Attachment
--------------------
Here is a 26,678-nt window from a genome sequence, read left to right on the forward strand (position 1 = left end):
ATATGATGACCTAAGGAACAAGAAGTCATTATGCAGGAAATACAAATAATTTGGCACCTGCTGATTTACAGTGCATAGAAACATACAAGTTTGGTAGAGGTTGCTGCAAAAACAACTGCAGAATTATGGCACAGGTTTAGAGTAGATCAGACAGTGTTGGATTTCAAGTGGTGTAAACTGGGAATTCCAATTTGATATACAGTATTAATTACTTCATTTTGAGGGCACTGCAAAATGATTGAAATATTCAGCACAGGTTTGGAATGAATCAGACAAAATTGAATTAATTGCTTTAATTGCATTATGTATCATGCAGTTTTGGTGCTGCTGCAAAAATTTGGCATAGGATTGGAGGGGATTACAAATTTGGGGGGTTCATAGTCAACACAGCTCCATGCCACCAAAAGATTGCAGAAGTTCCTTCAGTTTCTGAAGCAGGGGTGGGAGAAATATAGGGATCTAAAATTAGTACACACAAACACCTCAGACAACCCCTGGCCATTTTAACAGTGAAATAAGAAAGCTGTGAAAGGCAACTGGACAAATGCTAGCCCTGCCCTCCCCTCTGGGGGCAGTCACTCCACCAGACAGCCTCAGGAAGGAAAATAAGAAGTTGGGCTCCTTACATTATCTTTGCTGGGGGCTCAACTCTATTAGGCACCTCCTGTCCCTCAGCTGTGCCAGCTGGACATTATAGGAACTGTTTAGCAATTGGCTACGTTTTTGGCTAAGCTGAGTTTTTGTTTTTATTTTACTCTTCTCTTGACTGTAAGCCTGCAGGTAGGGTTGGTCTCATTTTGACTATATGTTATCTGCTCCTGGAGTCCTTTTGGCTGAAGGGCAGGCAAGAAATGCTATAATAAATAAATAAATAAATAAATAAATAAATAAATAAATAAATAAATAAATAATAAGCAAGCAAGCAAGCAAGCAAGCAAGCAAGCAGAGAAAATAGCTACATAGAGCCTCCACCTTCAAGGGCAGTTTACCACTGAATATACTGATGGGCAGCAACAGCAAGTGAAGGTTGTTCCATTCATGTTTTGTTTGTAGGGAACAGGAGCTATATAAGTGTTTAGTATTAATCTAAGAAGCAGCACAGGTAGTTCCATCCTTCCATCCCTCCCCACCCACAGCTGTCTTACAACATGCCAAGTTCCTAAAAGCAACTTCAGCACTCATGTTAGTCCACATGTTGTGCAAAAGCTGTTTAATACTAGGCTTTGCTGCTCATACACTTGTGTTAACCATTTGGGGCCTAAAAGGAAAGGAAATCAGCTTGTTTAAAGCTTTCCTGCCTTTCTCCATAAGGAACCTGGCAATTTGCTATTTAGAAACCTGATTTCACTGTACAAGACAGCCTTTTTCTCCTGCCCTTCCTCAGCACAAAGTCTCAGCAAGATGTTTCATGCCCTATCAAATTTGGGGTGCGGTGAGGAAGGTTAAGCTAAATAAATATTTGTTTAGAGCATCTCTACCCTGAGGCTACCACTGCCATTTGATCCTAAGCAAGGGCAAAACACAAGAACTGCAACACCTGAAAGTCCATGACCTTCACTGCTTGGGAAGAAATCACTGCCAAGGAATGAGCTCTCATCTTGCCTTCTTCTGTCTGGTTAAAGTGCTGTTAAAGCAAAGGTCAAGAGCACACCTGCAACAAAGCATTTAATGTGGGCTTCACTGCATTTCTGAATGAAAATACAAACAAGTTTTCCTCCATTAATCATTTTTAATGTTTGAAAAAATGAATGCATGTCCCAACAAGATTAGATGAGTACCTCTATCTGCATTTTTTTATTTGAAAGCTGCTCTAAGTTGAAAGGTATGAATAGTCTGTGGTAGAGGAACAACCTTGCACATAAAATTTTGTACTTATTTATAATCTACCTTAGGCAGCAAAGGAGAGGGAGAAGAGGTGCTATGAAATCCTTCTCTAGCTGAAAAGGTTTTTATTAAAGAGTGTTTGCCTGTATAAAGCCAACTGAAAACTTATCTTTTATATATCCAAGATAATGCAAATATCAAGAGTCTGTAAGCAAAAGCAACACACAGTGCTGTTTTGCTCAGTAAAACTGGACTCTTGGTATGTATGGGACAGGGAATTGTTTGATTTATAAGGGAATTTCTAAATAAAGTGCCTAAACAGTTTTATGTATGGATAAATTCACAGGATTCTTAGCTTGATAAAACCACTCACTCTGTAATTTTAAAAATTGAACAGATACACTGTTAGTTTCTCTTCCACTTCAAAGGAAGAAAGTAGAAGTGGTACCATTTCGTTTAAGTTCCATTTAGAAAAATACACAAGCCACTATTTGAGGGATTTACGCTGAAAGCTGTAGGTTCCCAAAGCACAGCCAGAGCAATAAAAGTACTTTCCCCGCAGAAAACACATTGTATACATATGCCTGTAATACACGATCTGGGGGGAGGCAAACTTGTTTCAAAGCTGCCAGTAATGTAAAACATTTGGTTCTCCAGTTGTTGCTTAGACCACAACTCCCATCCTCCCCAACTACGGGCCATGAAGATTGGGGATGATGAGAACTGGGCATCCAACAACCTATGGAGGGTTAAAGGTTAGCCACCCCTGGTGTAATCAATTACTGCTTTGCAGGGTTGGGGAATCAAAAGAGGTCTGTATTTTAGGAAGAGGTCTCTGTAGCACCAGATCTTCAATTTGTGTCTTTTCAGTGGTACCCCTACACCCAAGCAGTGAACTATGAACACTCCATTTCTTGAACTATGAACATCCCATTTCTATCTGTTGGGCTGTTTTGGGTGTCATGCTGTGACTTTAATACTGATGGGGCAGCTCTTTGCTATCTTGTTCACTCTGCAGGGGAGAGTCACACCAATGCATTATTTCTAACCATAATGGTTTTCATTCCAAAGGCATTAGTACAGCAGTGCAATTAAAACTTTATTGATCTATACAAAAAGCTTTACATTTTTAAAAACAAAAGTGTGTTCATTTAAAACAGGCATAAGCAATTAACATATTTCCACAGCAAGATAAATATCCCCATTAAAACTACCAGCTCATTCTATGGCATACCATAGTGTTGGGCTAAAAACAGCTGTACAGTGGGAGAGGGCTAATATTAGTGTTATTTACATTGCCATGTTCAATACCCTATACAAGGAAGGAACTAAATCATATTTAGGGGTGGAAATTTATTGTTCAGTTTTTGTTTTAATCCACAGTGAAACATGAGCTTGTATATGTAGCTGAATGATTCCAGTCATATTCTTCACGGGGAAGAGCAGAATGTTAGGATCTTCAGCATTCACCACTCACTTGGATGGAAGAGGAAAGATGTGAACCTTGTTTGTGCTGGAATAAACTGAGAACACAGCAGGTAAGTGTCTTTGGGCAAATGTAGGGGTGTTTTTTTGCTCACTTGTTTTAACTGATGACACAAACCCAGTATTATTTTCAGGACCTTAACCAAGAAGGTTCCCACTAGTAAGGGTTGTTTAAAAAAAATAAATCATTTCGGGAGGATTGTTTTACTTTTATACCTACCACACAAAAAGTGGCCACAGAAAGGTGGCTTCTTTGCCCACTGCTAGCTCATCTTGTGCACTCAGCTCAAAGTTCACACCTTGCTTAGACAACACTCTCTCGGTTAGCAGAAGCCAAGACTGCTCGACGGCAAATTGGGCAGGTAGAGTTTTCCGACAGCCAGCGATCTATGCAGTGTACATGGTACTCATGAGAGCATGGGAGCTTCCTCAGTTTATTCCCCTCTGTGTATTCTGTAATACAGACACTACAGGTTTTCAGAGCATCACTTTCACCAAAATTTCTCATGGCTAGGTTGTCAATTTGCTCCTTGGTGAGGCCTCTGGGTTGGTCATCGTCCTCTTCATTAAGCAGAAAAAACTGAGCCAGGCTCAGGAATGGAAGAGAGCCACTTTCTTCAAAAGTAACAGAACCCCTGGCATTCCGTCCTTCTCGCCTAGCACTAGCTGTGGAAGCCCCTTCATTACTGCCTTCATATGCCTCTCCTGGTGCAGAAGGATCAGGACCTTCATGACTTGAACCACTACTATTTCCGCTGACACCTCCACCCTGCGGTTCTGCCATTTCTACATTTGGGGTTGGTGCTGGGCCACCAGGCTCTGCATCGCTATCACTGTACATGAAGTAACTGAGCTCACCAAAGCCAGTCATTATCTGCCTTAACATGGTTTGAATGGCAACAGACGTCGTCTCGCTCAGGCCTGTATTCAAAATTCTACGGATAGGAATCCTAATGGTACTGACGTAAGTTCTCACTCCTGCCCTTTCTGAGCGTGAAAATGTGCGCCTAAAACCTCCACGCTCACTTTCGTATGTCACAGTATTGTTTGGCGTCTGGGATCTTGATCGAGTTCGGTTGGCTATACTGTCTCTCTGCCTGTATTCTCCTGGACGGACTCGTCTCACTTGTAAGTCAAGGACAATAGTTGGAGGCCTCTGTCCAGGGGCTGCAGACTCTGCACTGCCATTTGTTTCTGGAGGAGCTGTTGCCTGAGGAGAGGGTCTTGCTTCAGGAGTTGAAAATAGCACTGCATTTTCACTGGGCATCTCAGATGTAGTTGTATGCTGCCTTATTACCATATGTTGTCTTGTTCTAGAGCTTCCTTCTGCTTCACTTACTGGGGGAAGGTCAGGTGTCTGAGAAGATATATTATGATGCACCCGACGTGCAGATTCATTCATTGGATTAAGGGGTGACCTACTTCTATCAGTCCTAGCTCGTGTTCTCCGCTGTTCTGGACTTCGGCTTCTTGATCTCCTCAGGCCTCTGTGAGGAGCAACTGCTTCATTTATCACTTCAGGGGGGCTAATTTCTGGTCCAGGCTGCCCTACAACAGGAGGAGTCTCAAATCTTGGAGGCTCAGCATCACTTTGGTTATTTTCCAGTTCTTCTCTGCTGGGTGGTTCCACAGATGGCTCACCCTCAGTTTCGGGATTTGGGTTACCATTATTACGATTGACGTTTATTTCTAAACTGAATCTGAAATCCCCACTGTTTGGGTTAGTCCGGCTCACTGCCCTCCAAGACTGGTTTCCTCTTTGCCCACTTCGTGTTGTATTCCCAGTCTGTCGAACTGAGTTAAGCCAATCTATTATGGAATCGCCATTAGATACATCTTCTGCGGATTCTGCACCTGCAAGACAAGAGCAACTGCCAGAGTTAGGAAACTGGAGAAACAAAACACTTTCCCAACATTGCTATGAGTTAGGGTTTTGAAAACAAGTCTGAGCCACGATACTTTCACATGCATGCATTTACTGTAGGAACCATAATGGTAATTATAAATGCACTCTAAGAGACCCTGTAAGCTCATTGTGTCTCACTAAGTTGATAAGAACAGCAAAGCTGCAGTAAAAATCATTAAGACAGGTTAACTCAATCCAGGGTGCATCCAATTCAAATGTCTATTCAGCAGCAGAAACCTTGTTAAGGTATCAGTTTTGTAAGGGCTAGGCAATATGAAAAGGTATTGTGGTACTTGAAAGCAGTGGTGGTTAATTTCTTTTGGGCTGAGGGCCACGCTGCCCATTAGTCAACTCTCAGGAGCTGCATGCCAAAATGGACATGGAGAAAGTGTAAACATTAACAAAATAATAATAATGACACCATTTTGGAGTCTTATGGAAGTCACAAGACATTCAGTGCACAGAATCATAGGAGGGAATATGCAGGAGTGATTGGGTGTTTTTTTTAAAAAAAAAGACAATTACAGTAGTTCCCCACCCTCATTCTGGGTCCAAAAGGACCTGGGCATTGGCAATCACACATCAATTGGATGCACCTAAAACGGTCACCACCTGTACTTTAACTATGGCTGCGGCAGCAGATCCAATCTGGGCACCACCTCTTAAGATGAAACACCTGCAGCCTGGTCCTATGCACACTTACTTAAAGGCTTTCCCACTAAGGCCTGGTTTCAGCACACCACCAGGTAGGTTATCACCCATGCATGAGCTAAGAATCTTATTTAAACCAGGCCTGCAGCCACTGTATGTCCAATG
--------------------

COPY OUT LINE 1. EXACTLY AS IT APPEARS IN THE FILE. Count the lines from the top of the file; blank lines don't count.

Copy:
Here is a 26,678-nt window from a genome sequence, read left to right on the forward strand (position 1 = left end):